They cut off my water on April Fools' Day. I found out when my wife got home from yoga (hot yoga!) and was craving a shower only to find no water. At first, she figured it was my way of doing a very funny (not so much) joke for April Fools' Day.
But I had nothing to do with it, or at least nothing to do with the actual turning off of the water. It is possible that I was responsible for not setting up automatic bill payment, but I’m taking the fifth on that. Instead, I was left defending myself against a not happy wife who needed a shower and assumed I was to blame for her not getting one.
I reminded her that we have a pool in the backyard and a public shower just around the corner on Lauderdale Beach. These arguments, though logical, did not help my case. So, now I was mad at that water company for cutting me off.
What do my marital negotiations and lack of indoor plumbing have to do with the mortgage industry? Well, in my world, everything has to do with mortgage.
First, like any good borrower, I was mad at being so inconvenienced and immediately called the utility company for relief. I was informed that I had not paid the bill since January. I informed them that I was only kidding about that in honor of April Fools' Day. They were not amused and apparently expect me to pay every month. Always quick on my feet, I remedied the situation by making a payment with my credit card for which I received their promise to restore my water service.
Now, here is the mortgage analogy and how it has to do with the other big news on April 1 regarding the CFPB and its latest report on customer complaints. Apparently, there are a lot of folks like me out there that get really mad at what happens to them when they don’t pay their bills. In fact, the CFPB report for full year 2013 shows that there were over 160,000 complaints to the bureau from homeowners, of which 60,000 were complaints about the mortgage process.
That means that mortgage, once again, is leading the pack of financial service entities that annoy consumers! Of course, the CFPB only just started paying attention to payday lending, but that is a different issue (In fact, maybe I could have gotten a payday loan to cover my water bill and then my wife would still be talking to me). In any case, customers under stress get upset and if they are not handled correctly, they submit complaints.
Now I can tell you that the municipal water authority in Fort Lauderdale didn’t really seem all that concerned with my customer satisfaction until I read them my credit card number. But then, as long as the water they sell is potable, they don’t have a federal regulator looking over their shoulder to see how happy their customers are—much less launching a nice website where unhappy customers can share their anger with the world and name names while remaining completely anonymous (except, perhaps, to the NSA). However, that is the situation we face in the mortgage industry and so it behooves us to pay attention to customer satisfaction, even when they don’t pay.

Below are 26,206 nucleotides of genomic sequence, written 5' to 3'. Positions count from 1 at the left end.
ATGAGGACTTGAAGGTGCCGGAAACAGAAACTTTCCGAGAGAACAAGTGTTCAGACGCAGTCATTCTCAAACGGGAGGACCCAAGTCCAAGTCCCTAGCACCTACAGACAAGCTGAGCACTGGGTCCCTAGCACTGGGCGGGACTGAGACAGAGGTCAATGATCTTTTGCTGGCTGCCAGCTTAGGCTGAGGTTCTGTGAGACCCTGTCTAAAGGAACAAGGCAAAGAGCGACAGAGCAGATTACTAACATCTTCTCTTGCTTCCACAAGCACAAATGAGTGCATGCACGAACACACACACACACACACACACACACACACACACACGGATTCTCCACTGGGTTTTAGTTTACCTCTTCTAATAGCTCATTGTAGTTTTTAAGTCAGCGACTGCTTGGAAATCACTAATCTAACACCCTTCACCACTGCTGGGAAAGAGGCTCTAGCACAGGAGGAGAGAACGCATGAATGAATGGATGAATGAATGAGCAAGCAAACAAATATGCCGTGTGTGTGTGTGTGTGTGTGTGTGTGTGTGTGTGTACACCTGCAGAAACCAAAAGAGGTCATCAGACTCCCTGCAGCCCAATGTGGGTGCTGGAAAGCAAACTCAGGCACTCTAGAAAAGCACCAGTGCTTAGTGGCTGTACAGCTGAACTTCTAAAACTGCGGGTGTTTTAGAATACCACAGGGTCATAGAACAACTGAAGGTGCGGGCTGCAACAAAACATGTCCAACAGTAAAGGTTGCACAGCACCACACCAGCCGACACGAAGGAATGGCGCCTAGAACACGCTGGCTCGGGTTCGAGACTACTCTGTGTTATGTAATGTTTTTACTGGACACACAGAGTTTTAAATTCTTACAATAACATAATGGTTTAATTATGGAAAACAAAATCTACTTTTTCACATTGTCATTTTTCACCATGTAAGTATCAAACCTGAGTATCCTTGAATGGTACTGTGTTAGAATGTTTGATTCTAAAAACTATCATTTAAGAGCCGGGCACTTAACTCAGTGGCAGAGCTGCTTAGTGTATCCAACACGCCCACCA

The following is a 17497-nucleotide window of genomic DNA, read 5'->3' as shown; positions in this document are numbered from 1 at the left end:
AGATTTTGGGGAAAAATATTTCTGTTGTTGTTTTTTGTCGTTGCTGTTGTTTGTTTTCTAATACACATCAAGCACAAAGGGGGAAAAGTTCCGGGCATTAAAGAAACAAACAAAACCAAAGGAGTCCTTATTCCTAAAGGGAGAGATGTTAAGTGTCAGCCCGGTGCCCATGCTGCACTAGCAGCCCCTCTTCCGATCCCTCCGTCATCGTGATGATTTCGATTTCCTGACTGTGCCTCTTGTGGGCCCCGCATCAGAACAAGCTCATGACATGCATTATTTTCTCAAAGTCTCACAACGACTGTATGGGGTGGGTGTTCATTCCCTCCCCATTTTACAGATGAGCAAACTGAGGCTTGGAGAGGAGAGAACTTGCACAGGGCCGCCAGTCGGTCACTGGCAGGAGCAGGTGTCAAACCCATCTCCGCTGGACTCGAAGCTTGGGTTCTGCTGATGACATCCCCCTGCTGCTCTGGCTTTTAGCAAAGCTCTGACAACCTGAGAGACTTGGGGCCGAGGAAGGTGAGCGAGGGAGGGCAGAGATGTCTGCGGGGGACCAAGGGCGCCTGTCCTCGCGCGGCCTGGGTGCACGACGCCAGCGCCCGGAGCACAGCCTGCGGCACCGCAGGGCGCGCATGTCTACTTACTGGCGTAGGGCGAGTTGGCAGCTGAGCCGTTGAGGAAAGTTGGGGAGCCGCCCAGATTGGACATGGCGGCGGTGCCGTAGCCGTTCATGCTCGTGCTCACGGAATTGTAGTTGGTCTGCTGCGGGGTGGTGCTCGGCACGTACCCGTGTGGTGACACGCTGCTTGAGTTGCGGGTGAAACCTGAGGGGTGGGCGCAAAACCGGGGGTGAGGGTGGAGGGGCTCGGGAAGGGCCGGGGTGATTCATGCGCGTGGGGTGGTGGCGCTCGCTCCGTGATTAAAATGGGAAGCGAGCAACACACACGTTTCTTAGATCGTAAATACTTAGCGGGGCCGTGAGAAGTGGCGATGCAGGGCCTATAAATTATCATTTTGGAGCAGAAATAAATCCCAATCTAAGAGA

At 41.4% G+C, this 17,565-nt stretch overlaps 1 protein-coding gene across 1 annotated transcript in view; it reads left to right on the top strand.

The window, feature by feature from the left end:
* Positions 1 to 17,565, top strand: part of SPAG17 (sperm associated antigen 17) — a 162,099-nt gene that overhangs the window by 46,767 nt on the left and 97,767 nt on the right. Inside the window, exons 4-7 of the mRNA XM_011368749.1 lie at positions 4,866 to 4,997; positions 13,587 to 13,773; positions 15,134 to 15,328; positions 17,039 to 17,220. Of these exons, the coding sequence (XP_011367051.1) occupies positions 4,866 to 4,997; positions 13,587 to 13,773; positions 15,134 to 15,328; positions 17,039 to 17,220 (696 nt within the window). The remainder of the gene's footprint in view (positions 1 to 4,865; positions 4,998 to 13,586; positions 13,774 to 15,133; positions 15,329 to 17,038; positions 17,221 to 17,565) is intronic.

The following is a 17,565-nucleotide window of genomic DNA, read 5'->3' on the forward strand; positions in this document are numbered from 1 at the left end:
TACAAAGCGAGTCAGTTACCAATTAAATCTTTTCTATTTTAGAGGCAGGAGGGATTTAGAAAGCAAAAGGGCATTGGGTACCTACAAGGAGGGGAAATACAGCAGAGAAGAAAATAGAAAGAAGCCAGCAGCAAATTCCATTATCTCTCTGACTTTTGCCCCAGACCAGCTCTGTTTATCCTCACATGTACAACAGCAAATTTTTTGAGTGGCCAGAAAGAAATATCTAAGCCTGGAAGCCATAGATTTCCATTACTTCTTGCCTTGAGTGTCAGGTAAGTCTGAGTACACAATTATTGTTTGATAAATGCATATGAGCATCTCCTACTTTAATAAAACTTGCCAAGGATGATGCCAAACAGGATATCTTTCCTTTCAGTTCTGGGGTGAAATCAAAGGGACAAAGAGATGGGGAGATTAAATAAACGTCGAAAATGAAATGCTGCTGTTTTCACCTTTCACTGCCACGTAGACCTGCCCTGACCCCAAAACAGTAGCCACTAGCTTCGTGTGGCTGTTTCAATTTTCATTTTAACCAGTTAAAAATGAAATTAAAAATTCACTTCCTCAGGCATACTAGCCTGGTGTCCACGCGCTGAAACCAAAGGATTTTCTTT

In our industry today, according to the CFPB, there are over 50,000 borrowers who are having trouble paying their mortgages and are pretty darned mad about it. And so, probably, are their wives. We know this because they’re filing complaints with the Bureau. Would these borrowers still be mad if they were offered a clear direction as to what their options for payment are? We don’t know because, according to the Office of Mortgage Settlement Oversight, mortgage loan servicers still aren’t doing a good enough job of communicating this information to the borrowers in their portfolio.
Last year, over 10,000 mortgage customers complained about the origination process. These are folks that were so unhappy after closing that they sought remedy from a government agency. How much more effective would it have been if the president of the mortgage company had sent them an email right after closing and asked their opinion on the process? I can tell you because we run such a program at Stratmor. The answer is a lot!
We have found in our survey process that 5% to 10% of mortgage customers who were in the mortgage process during 4Q 2013 were not satisfied. That is during a period of lower volume and faster turn times. That may seem a small number, but these are the people who can trash you to referral sources and business partners. You can bet they won’t be coming back to you for their next loan. And yet, when a dissatisfied customer is approached and the problem rectified or remedied, they don’t become quietly satisfied customers, they become referral sources and repeat customers.
Sure, I was sort of annoyed that the water company cut me off for not paying a $100 water bill and apparently never even called me to warn me, until I found out that they did try to call me. It turns out that the utility did place a call to my house, but used my home number, which we never answer.
This speaks to a marketing issue we face in our industry that I often write about regarding how 85% of consumers either don’t have a listed number or are on a do-not-call list. I am one of the 85%. This is why a full range of contact options are better, and why marketing campaigns are so much more effective when they combine phone, email, direct mail and even social media outreach.
Believe me, if someone had sent me an email warning me that my wife was about to lose her ability to take a shower and I knew she was on her way home from hot yoga, I would have paid immediately. A Facebook post would have worked, too, maybe with a little emoticon of a showering yogi or a smiling wife. That would have gotten my attention. But try to tell a utility company to take customer satisfaction and effective customer communication seriously. It’s like talking to a mortgage company.
Garth Graham is a partner with Stratmor Group, and has over 25 years of mortgage experience.